4. Herwig Immervoll & Horacio Levy & José Ricardo Nogueira & Cathal O´Donoghue & Rozane Bezerra de Siqueira, 2005. "The Impact of Brazil´s Tax-Benefit System on Inequality and Poverty," Ibero America Institute for Econ. Research (IAI) Discussion Papers 117, Ibero-America Institute for Economic Research.
    5. Karla Breceda & Jamele Rigolini & Jaime Saavedra, 2009. "Latin America and the Social Contract: Patterns of Social Spending and Taxation," Population and Development Review, The Population Council, Inc., vol. 35(4), pages 721-748.
    Full references (including those not matched with items on IDEAS)

    More about this item

    Keywords

    fiscal incidence; inequality; poverty; taxes; social spending; Latin America.;

    JEL classification:

    • D31 - Microeconomics - - Distribution - - - Personal Income and Wealth Distribution
    • D63 - Microeconomics - - Welfare Economics - - - Equity, Justice, Inequality, and Other Normative Criteria and Measurement
    • H11 - Public Economics - - Structure and Scope of Government - - - Structure and Scope of Government
    • H22 - Public Economics - - Taxation, Subsidies, and Revenue - - - Incidence
    • H5 - Public Economics - - National Government Expenditures and Related Policies
    • I14 - Health, Education, and Welfare - - Health - - - Health and Inequality
    • I24 - Health, Education, and Welfare - - Education - - - Education and Inequality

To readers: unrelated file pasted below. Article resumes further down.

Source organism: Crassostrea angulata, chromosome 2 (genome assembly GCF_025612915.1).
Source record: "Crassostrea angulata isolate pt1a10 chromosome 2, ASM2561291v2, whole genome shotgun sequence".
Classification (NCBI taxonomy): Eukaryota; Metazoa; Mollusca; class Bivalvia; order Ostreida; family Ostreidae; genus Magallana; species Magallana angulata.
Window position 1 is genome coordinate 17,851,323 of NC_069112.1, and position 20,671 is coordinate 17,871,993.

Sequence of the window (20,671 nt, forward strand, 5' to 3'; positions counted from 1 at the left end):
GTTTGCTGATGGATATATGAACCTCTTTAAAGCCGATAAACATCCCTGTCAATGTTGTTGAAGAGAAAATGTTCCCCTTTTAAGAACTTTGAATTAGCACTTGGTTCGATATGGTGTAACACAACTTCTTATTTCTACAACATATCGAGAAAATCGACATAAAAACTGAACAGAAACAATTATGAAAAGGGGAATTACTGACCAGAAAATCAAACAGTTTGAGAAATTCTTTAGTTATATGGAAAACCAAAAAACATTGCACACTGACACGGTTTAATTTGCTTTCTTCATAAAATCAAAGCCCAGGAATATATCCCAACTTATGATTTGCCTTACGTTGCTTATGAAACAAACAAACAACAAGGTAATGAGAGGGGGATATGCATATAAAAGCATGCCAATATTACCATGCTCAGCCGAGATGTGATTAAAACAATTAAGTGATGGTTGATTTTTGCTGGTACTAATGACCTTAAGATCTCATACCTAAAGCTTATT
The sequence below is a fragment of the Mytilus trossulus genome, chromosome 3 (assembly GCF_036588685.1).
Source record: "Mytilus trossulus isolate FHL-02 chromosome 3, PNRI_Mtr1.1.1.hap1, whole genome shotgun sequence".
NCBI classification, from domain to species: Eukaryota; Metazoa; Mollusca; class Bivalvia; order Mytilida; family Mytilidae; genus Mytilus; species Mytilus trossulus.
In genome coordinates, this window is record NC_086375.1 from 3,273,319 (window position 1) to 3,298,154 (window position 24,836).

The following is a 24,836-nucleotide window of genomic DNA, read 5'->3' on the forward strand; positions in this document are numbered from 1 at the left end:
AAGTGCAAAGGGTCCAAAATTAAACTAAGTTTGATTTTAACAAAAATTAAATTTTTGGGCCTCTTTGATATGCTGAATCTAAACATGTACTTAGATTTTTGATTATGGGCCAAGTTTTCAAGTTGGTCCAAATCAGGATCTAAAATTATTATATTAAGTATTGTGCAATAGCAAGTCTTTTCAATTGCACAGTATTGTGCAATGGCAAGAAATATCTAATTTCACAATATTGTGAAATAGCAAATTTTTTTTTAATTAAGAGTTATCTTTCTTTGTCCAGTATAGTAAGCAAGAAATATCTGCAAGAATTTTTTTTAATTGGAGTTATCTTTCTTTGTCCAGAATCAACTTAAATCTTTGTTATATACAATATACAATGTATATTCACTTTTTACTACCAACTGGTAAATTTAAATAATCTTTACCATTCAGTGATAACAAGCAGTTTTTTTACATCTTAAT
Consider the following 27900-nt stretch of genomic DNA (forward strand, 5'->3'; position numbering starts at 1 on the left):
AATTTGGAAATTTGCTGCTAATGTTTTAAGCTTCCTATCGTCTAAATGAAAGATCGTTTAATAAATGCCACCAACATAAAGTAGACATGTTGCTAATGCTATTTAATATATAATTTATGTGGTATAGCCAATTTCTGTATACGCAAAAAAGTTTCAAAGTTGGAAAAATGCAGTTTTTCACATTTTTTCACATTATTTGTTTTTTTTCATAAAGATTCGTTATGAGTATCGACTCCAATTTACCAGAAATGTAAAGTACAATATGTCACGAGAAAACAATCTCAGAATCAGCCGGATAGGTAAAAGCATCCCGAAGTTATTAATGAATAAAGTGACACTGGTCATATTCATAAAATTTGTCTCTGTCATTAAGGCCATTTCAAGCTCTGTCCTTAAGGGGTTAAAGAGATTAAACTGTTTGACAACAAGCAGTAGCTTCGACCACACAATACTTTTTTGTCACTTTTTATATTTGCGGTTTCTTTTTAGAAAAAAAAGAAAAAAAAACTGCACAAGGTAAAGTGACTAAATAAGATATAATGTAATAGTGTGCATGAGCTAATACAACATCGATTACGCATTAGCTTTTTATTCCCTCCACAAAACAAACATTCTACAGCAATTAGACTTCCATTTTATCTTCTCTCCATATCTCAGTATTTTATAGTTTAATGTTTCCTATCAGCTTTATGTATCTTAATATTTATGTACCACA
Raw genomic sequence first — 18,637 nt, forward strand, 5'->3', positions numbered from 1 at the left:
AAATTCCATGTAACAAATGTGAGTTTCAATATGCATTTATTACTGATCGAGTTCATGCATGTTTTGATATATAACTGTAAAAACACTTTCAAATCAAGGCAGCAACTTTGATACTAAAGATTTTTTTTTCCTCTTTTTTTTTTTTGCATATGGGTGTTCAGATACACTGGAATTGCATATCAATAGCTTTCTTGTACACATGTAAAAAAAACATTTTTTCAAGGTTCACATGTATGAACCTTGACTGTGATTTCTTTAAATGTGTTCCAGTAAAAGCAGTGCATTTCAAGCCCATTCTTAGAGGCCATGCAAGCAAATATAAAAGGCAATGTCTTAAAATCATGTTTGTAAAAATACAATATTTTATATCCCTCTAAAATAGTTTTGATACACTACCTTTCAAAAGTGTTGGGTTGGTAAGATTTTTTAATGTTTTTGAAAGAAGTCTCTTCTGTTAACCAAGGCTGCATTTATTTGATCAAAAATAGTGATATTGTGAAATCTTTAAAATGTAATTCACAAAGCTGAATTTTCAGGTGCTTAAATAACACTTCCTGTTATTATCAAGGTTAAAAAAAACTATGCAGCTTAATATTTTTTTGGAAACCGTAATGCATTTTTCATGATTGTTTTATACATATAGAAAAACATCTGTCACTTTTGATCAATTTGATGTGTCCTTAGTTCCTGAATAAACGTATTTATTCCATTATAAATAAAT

• I3 - Health, Education, and Welfare - - Welfare, Well-Being, and Poverty
    • O15 - Economic Development, Innovation, Technological Change, and Growth - - Economic Development - - - Economic Development: Human Resources; Human Development; Income Distribution; Migration

    NEP fields

    This paper has been announced in the following NEP Reports:

    Statistics

    Access and download statistics

    Corrections

    All material on this site has been provided by the respective publishers and authors. You can help correct errors and omissions. When requesting a correction, please mention this item's handle: RePEc:inq:inqwps:ecineq2012-264. See general information about how to correct material in RePEc.

    For technical questions regarding this item, or to correct its authors, title, abstract, bibliographic or download information, contact: (Maria Ana Lugo). General contact details of provider: http://edirc.repec.org/data/ecineea.html .

    If you have authored this item and are not yet registered with RePEc, we encourage you to do it here. This allows to link your profile to this item. It also allows you to accept potential citations to this item that we are uncertain about.

    If CitEc recognized a reference but did not link an item in RePEc to it, you can help with this form .

    If you know of missing items citing this one, you can help us creating those links by adding the relevant references in the same way as above, for each refering item. If you are a registered author of this item, you may also want to check the "citations" tab in your RePEc Author Service profile, as there may be some citations waiting for confirmation.

    Please note that corrections may take a couple of weeks to filter through the various RePEc services.

    IDEAS is a RePEc service hosted by the Research Division of the Federal Reserve Bank of St. Louis . RePEc uses bibliographic data supplied by the respective publishers.